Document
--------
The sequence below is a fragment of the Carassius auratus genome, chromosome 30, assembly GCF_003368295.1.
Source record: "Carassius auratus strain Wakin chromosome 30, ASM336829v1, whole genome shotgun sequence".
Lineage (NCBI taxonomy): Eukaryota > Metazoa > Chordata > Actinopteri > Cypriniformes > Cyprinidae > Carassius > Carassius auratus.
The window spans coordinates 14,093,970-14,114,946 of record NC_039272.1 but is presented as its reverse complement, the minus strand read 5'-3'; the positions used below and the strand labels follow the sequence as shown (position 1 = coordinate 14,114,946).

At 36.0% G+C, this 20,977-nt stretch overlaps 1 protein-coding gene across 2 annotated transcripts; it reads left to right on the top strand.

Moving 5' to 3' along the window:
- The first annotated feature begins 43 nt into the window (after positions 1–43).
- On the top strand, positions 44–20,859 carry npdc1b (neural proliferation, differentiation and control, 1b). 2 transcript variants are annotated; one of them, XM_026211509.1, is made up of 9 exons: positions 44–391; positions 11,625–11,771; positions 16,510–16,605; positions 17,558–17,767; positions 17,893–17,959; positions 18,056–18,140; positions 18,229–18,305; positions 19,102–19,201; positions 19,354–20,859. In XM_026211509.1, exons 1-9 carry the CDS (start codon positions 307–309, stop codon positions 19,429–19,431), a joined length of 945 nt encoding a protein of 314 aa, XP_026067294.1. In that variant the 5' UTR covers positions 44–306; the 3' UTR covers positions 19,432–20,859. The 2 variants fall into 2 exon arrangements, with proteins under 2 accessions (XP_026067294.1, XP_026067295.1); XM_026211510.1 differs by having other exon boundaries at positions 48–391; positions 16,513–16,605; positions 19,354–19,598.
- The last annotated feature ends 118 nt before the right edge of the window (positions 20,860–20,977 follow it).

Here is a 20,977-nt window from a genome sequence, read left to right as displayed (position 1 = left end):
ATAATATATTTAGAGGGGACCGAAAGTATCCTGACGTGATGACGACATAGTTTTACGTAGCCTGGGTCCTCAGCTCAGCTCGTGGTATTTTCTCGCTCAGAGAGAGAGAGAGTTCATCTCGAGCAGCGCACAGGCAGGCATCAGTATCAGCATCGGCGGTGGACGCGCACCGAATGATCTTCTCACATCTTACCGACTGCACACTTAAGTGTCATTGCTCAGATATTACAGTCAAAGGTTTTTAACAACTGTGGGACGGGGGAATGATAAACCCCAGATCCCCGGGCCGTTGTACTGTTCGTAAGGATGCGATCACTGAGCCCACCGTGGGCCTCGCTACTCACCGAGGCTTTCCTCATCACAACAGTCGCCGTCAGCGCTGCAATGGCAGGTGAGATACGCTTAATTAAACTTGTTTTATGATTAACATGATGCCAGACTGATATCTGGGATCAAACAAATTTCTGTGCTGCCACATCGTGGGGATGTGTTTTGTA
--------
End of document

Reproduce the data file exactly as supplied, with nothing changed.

The sequence below is a fragment of the Carassius auratus genome, chromosome 30, assembly GCF_003368295.1.
Source record: "Carassius auratus strain Wakin chromosome 30, ASM336829v1, whole genome shotgun sequence".
Lineage (NCBI taxonomy): Eukaryota > Metazoa > Chordata > Actinopteri > Cypriniformes > Cyprinidae > Carassius > Carassius auratus.
The window spans coordinates 14,093,970-14,114,946 of record NC_039272.1 but is presented as its reverse complement, the minus strand read 5'-3'; the positions used below and the strand labels follow the sequence as shown (position 1 = coordinate 14,114,946).

At 36.0% G+C, this 20,977-nt stretch overlaps 1 protein-coding gene across 2 annotated transcripts; it reads left to right on the top strand.

Moving 5' to 3' along the window:
- The first annotated feature begins 43 nt into the window (after positions 1–43).
- On the top strand, positions 44–20,859 carry npdc1b (neural proliferation, differentiation and control, 1b). 2 transcript variants are annotated; one of them, XM_026211509.1, is made up of 9 exons: positions 44–391; positions 11,625–11,771; positions 16,510–16,605; positions 17,558–17,767; positions 17,893–17,959; positions 18,056–18,140; positions 18,229–18,305; positions 19,102–19,201; positions 19,354–20,859. In XM_026211509.1, exons 1-9 carry the CDS (start codon positions 307–309, stop codon positions 19,429–19,431), a joined length of 945 nt encoding a protein of 314 aa, XP_026067294.1. In that variant the 5' UTR covers positions 44–306; the 3' UTR covers positions 19,432–20,859. The 2 variants fall into 2 exon arrangements, with proteins under 2 accessions (XP_026067294.1, XP_026067295.1); XM_026211510.1 differs by having other exon boundaries at positions 48–391; positions 16,513–16,605; positions 19,354–19,598.
- The last annotated feature ends 118 nt before the right edge of the window (positions 20,860–20,977 follow it).

Here is a 20,977-nt window from a genome sequence, read left to right as displayed (position 1 = left end):
ATAATATATTTAGAGGGGACCGAAAGTATCCTGACGTGATGACGACATAGTTTTACGTAGCCTGGGTCCTCAGCTCAGCTCGTGGTATTTTCTCGCTCAGAGAGAGAGAGAGTTCATCTCGAGCAGCGCACAGGCAGGCATCAGTATCAGCATCGGCGGTGGACGCGCACCGAATGATCTTCTCACATCTTACCGACTGCACACTTAAGTGTCATTGCTCAGATATTACAGTCAAAGGTTTTTAACAACTGTGGGACGGGGGAATGATAAACCCCAGATCCCCGGGCCGTTGTACTGTTCGTAAGGATGCGATCACTGAGCCCACCGTGGGCCTCGCTACTCACCGAGGCTTTCCTCATCACAACAGTCGCCGTCAGCGCTGCAATGGCAGGTGAGATACGCTTAATTAAACTTGTTTTATGATTAACATGATGCCAGACTGATATCTGGGATCAAACAAATTTCTGTGCTGCCACATCGTGGGGATGTGTTTTGTA